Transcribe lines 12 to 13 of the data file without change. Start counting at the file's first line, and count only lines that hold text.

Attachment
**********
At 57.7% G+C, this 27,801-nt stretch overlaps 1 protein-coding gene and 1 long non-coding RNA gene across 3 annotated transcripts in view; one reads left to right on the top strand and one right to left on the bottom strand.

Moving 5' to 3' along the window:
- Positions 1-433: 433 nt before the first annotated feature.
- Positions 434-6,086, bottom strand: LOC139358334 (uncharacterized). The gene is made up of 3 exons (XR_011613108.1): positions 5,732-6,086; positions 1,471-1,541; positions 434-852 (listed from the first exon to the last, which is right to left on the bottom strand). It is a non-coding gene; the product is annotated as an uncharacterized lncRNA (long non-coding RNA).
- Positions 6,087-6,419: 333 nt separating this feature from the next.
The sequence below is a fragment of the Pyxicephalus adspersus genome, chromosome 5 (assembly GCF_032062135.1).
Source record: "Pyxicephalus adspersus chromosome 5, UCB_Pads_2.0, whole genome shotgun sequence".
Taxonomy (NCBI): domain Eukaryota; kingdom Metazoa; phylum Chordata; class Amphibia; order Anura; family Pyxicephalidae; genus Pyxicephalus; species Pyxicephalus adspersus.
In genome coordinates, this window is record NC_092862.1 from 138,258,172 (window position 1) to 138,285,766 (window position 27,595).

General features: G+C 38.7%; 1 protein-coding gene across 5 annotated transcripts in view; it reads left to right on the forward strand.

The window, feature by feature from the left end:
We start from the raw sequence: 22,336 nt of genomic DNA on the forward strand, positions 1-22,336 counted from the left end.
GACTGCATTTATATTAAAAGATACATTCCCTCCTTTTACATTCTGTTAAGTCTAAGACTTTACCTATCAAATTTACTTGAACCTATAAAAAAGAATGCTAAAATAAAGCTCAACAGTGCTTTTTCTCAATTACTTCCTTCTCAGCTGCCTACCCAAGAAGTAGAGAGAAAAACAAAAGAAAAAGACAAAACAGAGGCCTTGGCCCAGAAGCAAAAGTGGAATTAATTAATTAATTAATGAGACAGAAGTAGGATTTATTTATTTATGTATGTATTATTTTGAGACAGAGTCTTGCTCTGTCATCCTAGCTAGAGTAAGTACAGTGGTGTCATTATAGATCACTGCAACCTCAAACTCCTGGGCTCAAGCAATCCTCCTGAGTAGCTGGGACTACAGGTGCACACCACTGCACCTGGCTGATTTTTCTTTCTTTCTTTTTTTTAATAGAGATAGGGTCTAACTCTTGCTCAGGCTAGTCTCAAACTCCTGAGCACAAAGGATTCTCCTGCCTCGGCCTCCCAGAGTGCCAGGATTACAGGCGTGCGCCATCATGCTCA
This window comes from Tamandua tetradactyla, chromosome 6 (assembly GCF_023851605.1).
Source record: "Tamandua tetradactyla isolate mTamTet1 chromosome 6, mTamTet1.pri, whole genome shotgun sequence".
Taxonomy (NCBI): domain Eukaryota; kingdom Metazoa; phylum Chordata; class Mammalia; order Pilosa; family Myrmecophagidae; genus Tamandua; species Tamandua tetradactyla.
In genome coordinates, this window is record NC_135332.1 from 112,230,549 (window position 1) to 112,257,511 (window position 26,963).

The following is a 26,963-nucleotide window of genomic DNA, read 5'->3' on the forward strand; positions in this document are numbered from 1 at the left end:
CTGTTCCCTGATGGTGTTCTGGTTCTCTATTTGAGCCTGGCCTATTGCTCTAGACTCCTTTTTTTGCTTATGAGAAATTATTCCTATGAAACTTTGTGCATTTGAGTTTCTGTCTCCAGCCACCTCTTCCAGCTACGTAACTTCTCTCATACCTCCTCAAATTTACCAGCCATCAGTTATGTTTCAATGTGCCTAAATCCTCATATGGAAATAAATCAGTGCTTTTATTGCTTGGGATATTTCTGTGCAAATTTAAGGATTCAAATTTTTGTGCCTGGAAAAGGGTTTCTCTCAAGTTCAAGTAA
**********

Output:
We start from the raw sequence: 22,336 nt of genomic DNA on the forward strand, positions 1-22,336 counted from the left end.
GACTGCATTTATATTAAAAGATACATTCCCTCCTTTTACATTCTGTTAAGTCTAAGACTTTACCTATCAAATTTACTTGAACCTATAAAAAAGAATGCTAAAATAAAGCTCAACAGTGCTTTTTCTCAATTACTTCCTTCTCAGCTGCCTACCCAAGAAGTAGAGAGAAAAACAAAAGAAAAAGACAAAACAGAGGCCTTGGCCCAGAAGCAAAAGTGGAATTAATTAATTAATTAATGAGACAGAAGTAGGATTTATTTATTTATGTATGTATTATTTTGAGACAGAGTCTTGCTCTGTCATCCTAGCTAGAGTAAGTACAGTGGTGTCATTATAGATCACTGCAACCTCAAACTCCTGGGCTCAAGCAATCCTCCTGAGTAGCTGGGACTACAGGTGCACACCACTGCACCTGGCTGATTTTTCTTTCTTTCTTTTTTTTAATAGAGATAGGGTCTAACTCTTGCTCAGGCTAGTCTCAAACTCCTGAGCACAAAGGATTCTCCTGCCTCGGCCTCCCAGAGTGCCAGGATTACAGGCGTGCGCCATCATGCTCA